Lib Dem mayor candidate Caroline Pidgeon speaks about her ‘credible’ plan for London
- Credit: Archant
Building on a political career in London over the past 18 years, the Liberal Democrat candidate for the capital’s mayor wants to show she has a “credible” plan to improve their city.
“I know City Hall inside out and I know first hand the issues Londoners are facing,” she told the Recorder.
A councillor in Southwark for 12 years, Mrs Pidgeon has spent eight years in the Greater London Assembly (GLA), where she specialised in transport and policing and crime matters.
Keen to make the city more cycle-friendly, Mrs Pidgeon wants to reduce the number of vehicles on London’s roads, starting with the number of lorries crossing the capital during rush hour.
“South Woodford for example has huge potential to get people onto their bikes to go to the park, to the gym or even to work,” she said during a visit to the area last week.
You may also want to watch:
The aspiring mayor would introduce a tax on diesel vehicles driving through the congestion charge zone in central London, and look at rolling it out to all boroughs.
She hopes the scheme would also improve air quality, a problem she described as a “real issue” in Redbridge.
- 1 Ilford Exchange Debenhams to permanently close
- 2 Funeral service for 'giant of Aldborough Hatch' Ron Jeffries to be streamed on Facebook
- 3 NHS nurse assaulted at east London hospital
- 4 Charge! New fleet of electric vehicles for Redbridge Council
- 5 Spiritual Life: What next for the great Hindu temples of Redbridge?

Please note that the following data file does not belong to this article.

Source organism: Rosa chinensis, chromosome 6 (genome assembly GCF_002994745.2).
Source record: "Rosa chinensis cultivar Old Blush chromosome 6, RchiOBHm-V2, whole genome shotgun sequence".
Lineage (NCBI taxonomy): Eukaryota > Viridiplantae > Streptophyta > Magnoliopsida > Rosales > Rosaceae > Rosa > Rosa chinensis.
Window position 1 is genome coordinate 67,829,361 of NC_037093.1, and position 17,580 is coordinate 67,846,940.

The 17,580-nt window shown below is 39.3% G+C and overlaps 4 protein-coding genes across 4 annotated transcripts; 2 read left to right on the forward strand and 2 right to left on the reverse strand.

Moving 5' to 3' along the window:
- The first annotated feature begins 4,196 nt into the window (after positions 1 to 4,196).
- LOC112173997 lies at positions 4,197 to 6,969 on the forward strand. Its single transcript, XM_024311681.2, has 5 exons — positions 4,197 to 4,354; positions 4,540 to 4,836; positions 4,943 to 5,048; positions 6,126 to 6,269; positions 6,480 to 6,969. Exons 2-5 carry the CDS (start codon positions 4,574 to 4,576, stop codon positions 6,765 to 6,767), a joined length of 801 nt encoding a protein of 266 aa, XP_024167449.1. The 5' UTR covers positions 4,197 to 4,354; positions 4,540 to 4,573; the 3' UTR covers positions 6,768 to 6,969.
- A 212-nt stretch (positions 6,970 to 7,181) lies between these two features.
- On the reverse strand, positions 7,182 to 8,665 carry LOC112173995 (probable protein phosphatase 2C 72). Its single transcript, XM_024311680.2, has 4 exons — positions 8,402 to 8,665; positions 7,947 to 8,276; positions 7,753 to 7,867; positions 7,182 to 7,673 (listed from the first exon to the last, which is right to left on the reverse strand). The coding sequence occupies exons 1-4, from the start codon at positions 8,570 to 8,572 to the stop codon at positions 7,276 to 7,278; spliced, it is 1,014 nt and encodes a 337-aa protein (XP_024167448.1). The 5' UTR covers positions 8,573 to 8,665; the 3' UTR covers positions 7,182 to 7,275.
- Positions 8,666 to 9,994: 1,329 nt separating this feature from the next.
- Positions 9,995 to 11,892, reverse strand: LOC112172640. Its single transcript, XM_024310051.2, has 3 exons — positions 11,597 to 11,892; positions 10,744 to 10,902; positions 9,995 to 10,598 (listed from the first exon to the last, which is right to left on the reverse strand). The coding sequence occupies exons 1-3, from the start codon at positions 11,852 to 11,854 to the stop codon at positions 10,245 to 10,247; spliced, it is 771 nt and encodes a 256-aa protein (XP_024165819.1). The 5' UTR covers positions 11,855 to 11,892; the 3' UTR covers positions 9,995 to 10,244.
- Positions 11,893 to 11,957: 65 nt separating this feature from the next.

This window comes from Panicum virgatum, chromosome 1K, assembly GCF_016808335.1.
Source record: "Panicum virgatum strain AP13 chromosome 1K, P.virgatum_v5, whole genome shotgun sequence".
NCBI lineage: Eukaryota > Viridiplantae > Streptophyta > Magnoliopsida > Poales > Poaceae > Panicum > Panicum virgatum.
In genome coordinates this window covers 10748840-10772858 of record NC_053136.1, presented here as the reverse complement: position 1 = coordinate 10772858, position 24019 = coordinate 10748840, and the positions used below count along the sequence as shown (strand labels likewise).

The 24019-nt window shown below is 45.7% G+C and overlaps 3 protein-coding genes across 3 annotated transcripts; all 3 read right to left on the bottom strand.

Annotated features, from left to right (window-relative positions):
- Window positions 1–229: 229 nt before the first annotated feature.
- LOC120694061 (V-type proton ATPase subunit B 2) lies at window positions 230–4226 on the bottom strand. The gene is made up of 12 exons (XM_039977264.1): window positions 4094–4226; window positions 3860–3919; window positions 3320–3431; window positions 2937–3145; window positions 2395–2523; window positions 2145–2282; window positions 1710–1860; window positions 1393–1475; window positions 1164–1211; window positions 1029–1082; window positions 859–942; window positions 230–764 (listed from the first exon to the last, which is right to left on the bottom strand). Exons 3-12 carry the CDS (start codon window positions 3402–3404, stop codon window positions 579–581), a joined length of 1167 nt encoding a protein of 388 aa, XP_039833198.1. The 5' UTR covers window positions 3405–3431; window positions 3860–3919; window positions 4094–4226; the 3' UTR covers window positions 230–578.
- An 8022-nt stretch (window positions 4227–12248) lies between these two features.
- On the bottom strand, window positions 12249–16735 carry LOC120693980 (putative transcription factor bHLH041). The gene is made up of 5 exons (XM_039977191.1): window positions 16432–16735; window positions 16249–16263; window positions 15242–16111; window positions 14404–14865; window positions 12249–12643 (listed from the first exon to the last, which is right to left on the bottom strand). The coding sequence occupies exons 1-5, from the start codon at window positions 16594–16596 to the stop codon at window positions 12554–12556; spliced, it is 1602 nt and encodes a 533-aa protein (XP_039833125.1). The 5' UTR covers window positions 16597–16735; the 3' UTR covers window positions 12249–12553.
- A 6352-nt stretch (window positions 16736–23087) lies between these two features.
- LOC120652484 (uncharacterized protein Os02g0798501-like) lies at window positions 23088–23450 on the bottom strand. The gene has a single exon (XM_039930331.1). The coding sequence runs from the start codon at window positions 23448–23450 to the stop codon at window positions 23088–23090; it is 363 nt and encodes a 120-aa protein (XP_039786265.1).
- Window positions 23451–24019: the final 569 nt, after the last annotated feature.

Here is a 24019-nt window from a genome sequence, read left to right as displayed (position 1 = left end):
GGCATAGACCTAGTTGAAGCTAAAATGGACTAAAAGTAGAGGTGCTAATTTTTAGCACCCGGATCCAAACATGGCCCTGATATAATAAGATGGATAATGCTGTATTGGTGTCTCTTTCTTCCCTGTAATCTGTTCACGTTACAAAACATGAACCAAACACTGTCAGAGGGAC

- 6 Restaurant faces losing licence after allegations of illegal club nights during pandemic
- 7 Chigwell school puts pupils' baking skills to the test
- 8 'Scrapping Universal Credit uplift will lead to poverty', MP says
- 9 Residents furious after car park and lift flooded since before Christmas
- 10 Queen's and King George hospitals appeal for volunteers to support end of life patients
She also wants to invest more resources into the police force and particularly in PCSOs, who she believes are more diverse and better at picking up on small changes in communities to tackle isuses such as knife crime.
Giving “a massive boost” to the housing stock is one of Mrs Pidgeon’s top priority.
If elected, she has pledged to invest £2bn in building new homes – including 15,000 in her first year in office and 50,000 affordable homes within four years.
To finance the project, Mrs Pidgeon would replace the annual £20 Olympic precept imposed on each household to finance London 2012 by a housing levy of similar amount.
“This is a price worth paying to be able to pay for the homes we need,” she said.
The new homes would be delivered by a building company set up by City Hall, and a construction academy would train people to take on these new jobs, with no development taking place on the green belt.
But Mrs Pidgeon believes staying in the EU is key to attracting new businesses to the area.
The mother of one also said there was “a huge problem” in the provision of school and nursery places across the capital and promised to work with each borough to find ways to provide affordable child care for all families.